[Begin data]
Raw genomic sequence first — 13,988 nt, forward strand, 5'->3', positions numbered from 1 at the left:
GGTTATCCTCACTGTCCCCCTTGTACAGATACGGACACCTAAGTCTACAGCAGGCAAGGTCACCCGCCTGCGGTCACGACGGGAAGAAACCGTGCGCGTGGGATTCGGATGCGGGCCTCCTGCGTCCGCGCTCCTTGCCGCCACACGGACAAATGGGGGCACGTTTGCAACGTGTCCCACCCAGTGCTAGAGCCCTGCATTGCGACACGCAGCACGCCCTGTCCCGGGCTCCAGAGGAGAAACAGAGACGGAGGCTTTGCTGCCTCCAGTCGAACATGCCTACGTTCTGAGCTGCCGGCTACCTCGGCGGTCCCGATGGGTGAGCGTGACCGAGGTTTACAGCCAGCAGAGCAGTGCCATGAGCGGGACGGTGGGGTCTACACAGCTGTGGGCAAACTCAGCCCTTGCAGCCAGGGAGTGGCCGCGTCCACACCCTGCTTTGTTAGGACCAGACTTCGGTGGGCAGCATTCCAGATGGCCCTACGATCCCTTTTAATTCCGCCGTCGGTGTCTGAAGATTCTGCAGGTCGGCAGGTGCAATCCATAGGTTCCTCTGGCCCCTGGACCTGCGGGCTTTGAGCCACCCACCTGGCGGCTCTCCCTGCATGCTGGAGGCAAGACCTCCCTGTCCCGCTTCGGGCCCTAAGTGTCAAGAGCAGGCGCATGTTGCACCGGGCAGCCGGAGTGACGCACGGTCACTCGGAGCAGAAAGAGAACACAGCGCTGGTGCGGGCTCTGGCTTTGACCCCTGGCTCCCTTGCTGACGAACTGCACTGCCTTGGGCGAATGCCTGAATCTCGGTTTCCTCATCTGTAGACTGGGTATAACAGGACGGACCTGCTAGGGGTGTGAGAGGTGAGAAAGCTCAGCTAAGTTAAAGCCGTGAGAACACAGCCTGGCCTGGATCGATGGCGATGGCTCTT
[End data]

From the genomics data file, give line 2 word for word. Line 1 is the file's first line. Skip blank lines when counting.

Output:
GGTTATCCTCACTGTCCCCCTTGTACAGATACGGACACCTAAGTCTACAGCAGGCAAGGTCACCCGCCTGCGGTCACGACGGGAAGAAACCGTGCGCGTGGGATTCGGATGCGGGCCTCCTGCGTCCGCGCTCCTTGCCGCCACACGGACAAATGGGGGCACGTTTGCAACGTGTCCCACCCAGTGCTAGAGCCCTGCATTGCGACACGCAGCACGCCCTGTCCCGGGCTCCAGAGGAGAAACAGAGACGGAGGCTTTGCTGCCTCCAGTCGAACATGCCTACGTTCTGAGCTGCCGGCTACCTCGGCGGTCCCGATGGGTGAGCGTGACCGAGGTTTACAGCCAGCAGAGCAGTGCCATGAGCGGGACGGTGGGGTCTACACAGCTGTGGGCAAACTCAGCCCTTGCAGCCAGGGAGTGGCCGCGTCCACACCCTGCTTTGTTAGGACCAGACTTCGGTGGGCAGCATTCCAGATGGCCCTACGATCCCTTTTAATTCCGCCGTCGGTGTCTGAAGATTCTGCAGGTCGGCAGGTGCAATCCATAGGTTCCTCTGGCCCCTGGACCTGCGGGCTTTGAGCCACCCACCTGGCGGCTCTCCCTGCATGCTGGAGGCAAGACCTCCCTGTCCCGCTTCGGGCCCTAAGTGTCAAGAGCAGGCGCATGTTGCACCGGGCAGCCGGAGTGACGCACGGTCACTCGGAGCAGAAAGAGAACACAGCGCTGGTGCGGGCTCTGGCTTTGACCCCTGGCTCCCTTGCTGACGAACTGCACTGCCTTGGGCGAATGCCTGAATCTCGGTTTCCTCATCTGTAGACTGGGTATAACAGGACGGACCTGCTAGGGGTGTGAGAGGTGAGAAAGCTCAGCTAAGTTAAAGCCGTGAGAACACAGCCTGGCCTGGATCGATGGCGATGGCTCTT